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Interview with Robin Parisotto about Bio Passport

Oct 6, 2009
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NY Velocity has an interview with Robin Parisotto, who is one of the nine members of the Bio Passport panel.

What escapes most critics is that the passport approach will be able to detect new age blood doping techniques including genetic blood doping. The passport approach therefore is in for the long haul and is not a knee jerk approach to the problem of doping as has often been the case in the past, and still is, in many other sports. Despite criticisms other sports could take a leaf out of the UCI book.
 
While I think the passport has probably reduced (not eliminated) the incidence of doping, a couple of remarks made in this interview have to be challenged.

Until someone can invent a way to blood dope without actually changing 'things' in the blood the passport will be an effective tool for deterring and detecting blood doping.

The way to do that is using synthetic vectors like PFC. They have relatively little effect on the passport parameters. Maybe some, I doubt very much that any studies have been done, but certainly not as much effect as transfusions of red blood cells.

Second, the quote about "genetic blood doping" is not entirely accurate. The biopassport could presumably detect doping with the gene for EPO, but not for other genes that affect how much oxygen is carried or delivered by red blood cells. Also, this remark obscures the fact that gene doping is not just about blood parameters. There are many genes that could potentially boost athletic performance without affecting oxygen transport. The biopassport program as currently constituted would have little or no ability to detect such doping, though it might be extended in the future to do so.
 
Jun 12, 2010
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The big floor with the Bio Passport is while it may indicate the likely hood of doping if no actual drug is detected I`d suspect that in the highest court with the best ( and no doupt expensive ) lawyers working for the defense its going to struggle to gain a prosecution.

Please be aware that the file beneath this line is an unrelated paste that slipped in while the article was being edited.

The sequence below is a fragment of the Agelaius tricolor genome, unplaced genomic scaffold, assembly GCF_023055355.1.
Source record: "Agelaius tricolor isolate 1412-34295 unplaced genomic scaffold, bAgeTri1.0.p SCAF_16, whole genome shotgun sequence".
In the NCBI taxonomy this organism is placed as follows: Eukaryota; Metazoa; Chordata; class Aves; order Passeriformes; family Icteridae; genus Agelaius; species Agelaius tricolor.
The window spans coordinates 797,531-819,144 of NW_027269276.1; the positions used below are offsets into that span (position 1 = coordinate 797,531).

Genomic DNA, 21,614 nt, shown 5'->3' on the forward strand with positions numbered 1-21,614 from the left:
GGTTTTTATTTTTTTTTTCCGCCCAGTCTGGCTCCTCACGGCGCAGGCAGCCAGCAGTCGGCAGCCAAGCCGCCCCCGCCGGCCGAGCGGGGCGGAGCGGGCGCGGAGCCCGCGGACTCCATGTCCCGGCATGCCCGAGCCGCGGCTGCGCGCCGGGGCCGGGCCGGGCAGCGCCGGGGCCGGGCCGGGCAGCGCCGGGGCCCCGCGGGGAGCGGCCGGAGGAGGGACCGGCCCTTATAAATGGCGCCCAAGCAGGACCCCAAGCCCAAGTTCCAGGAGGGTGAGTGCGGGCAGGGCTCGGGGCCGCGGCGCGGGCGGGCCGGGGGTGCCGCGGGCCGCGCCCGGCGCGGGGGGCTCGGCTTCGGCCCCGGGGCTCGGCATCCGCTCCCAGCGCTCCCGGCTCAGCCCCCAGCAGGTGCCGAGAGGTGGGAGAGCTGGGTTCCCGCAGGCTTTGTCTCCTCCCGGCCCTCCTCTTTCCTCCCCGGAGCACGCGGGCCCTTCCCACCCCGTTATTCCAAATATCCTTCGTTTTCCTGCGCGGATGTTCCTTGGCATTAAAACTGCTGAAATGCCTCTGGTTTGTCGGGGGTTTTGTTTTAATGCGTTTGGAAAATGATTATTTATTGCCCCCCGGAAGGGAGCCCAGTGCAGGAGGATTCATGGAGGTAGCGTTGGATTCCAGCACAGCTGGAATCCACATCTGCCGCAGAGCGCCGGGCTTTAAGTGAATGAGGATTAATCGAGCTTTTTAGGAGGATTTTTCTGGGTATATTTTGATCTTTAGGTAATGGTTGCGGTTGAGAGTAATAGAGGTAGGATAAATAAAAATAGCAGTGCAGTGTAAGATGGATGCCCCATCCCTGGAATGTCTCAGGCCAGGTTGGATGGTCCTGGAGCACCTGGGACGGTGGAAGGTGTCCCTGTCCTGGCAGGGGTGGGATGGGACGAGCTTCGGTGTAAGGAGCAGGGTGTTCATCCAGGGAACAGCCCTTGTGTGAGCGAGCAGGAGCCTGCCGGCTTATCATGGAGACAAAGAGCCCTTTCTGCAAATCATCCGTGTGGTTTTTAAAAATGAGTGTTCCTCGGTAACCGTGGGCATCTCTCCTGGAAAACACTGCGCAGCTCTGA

Isnt this perhaps one reason no realy big fish have been subject to sanction?
 
Jun 12, 2010
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python said:
this must be 10th or 15th thread about biopassport. hope to read something new.

Sorry about that python..Im relativly new to this forum..which I guess is a problem on many forums...the same things come round with a new audiance.
 
python said:
this must be 10th or 15th thread about biopassport. hope to read something new.

That may be... There are a lot of threads on repetitive subjects - otherwise there wouldn't be that many threads! The main thing is that the interview referenced is new. Haven't read it yet, but I guess there would likely be something new in there to discuss all the same.
 
Jul 28, 2009
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Merckx index said:
Second, the quote about "genetic blood doping" is not entirely accurate. The biopassport could presumably detect doping with the gene for EPO, but not for other genes that affect how much oxygen is carried or delivered by red blood cells. Also, this remark obscures the fact that gene doping is not just about blood parameters. There are many genes that could potentially boost athletic performance without affecting oxygen transport. The biopassport program as currently constituted would have little or no ability to detect such doping, though it might be extended in the future to do so.
Well, what is Parisotto's backround? I think he is a physiologist or biochemist, my initial inclination was that he may not be as familiar with the technology but he is co-author on a review of gene doping. Maybe he is just tailoring his remarks for a general audience.

Anyway, genes are pretty easy to test for (if you know what you're looking for).